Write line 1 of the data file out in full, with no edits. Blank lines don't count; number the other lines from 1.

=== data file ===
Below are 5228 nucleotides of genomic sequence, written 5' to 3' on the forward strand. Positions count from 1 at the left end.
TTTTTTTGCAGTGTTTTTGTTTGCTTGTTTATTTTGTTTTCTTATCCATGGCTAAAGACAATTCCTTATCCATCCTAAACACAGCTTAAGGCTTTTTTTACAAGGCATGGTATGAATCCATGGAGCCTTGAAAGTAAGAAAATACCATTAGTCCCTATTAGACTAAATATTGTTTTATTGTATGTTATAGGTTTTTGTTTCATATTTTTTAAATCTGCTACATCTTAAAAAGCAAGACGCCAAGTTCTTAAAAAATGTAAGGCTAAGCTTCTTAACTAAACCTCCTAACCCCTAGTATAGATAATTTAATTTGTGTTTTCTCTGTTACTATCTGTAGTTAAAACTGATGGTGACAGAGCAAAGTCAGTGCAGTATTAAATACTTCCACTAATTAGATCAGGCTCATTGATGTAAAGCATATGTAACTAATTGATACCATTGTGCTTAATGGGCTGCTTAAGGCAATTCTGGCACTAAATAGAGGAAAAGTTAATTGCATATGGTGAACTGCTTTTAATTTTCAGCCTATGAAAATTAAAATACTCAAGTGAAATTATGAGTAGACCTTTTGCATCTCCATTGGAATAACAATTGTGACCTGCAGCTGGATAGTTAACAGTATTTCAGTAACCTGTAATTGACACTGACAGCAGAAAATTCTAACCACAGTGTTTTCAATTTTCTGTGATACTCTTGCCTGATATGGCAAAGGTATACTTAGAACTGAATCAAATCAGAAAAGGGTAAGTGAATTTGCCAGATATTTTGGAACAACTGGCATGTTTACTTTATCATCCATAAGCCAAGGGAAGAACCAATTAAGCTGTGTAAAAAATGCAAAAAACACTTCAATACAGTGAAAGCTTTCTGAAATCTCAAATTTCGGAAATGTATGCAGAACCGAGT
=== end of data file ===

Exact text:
Below are 5228 nucleotides of genomic sequence, written 5' to 3' on the forward strand. Positions count from 1 at the left end.